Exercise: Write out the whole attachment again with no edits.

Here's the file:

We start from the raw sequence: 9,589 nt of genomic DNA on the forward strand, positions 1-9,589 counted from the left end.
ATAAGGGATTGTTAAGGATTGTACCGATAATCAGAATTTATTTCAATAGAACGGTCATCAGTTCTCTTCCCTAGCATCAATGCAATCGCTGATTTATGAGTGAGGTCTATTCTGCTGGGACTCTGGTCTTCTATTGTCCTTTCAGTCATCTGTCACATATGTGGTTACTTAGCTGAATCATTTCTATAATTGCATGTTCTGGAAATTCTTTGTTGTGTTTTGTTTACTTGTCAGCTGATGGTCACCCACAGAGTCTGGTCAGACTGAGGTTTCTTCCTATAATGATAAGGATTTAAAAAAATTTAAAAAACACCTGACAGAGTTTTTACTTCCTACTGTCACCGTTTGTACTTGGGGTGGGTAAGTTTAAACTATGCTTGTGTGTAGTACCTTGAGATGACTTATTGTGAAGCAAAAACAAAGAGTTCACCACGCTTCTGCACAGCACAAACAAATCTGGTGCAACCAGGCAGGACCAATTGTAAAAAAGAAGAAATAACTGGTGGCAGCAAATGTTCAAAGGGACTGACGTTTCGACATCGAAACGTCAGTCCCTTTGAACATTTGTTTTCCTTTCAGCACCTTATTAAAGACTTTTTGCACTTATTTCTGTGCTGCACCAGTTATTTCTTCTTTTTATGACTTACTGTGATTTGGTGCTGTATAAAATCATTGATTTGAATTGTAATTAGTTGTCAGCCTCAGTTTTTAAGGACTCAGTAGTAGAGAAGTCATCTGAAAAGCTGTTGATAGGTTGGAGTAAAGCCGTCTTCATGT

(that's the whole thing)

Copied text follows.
We start from the raw sequence: 9,589 nt of genomic DNA on the forward strand, positions 1-9,589 counted from the left end.
ATAAGGGATTGTTAAGGATTGTACCGATAATCAGAATTTATTTCAATAGAACGGTCATCAGTTCTCTTCCCTAGCATCAATGCAATCGCTGATTTATGAGTGAGGTCTATTCTGCTGGGACTCTGGTCTTCTATTGTCCTTTCAGTCATCTGTCACATATGTGGTTACTTAGCTGAATCATTTCTATAATTGCATGTTCTGGAAATTCTTTGTTGTGTTTTGTTTACTTGTCAGCTGATGGTCACCCACAGAGTCTGGTCAGACTGAGGTTTCTTCCTATAATGATAAGGATTTAAAAAAATTTAAAAAACACCTGACAGAGTTTTTACTTCCTACTGTCACCGTTTGTACTTGGGGTGGGTAAGTTTAAACTATGCTTGTGTGTAGTACCTTGAGATGACTTATTGTGAAGCAAAAACAAAGAGTTCACCACGCTTCTGCACAGCACAAACAAATCTGGTGCAACCAGGCAGGACCAATTGTAAAAAAGAAGAAATAACTGGTGGCAGCAAATGTTCAAAGGGACTGACGTTTCGACATCGAAACGTCAGTCCCTTTGAACATTTGTTTTCCTTTCAGCACCTTATTAAAGACTTTTTGCACTTATTTCTGTGCTGCACCAGTTATTTCTTCTTTTTATGACTTACTGTGATTTGGTGCTGTATAAAATCATTGATTTGAATTGTAATTAGTTGTCAGCCTCAGTTTTTAAGGACTCAGTAGTAGAGAAGTCATCTGAAAAGCTGTTGATAGGTTGGAGTAAAGCCGTCTTCATGT